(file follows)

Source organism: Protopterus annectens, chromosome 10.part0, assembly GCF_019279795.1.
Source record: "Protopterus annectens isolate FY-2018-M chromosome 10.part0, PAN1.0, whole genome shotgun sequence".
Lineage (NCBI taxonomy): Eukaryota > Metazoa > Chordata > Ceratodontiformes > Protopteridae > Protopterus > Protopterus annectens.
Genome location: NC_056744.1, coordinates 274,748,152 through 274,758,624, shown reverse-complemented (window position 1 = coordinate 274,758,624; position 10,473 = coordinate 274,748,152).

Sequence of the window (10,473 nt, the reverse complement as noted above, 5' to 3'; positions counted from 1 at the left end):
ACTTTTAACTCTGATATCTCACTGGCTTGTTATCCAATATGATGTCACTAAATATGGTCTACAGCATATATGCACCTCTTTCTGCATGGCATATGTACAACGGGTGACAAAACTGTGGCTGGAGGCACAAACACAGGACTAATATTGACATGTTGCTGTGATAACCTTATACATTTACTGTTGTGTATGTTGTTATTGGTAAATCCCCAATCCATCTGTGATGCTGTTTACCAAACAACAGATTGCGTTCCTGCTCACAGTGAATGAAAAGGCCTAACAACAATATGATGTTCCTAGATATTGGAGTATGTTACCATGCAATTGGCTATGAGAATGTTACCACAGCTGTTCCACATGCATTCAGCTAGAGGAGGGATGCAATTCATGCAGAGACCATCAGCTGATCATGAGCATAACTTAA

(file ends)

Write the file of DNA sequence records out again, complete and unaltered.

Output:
Source organism: Protopterus annectens, chromosome 10.part0, assembly GCF_019279795.1.
Source record: "Protopterus annectens isolate FY-2018-M chromosome 10.part0, PAN1.0, whole genome shotgun sequence".
Lineage (NCBI taxonomy): Eukaryota > Metazoa > Chordata > Ceratodontiformes > Protopteridae > Protopterus > Protopterus annectens.
Genome location: NC_056744.1, coordinates 274,748,152 through 274,758,624, shown reverse-complemented (window position 1 = coordinate 274,758,624; position 10,473 = coordinate 274,748,152).

Sequence of the window (10,473 nt, the reverse complement as noted above, 5' to 3'; positions counted from 1 at the left end):
ACTTTTAACTCTGATATCTCACTGGCTTGTTATCCAATATGATGTCACTAAATATGGTCTACAGCATATATGCACCTCTTTCTGCATGGCATATGTACAACGGGTGACAAAACTGTGGCTGGAGGCACAAACACAGGACTAATATTGACATGTTGCTGTGATAACCTTATACATTTACTGTTGTGTATGTTGTTATTGGTAAATCCCCAATCCATCTGTGATGCTGTTTACCAAACAACAGATTGCGTTCCTGCTCACAGTGAATGAAAAGGCCTAACAACAATATGATGTTCCTAGATATTGGAGTATGTTACCATGCAATTGGCTATGAGAATGTTACCACAGCTGTTCCACATGCATTCAGCTAGAGGAGGGATGCAATTCATGCAGAGACCATCAGCTGATCATGAGCATAACTTAA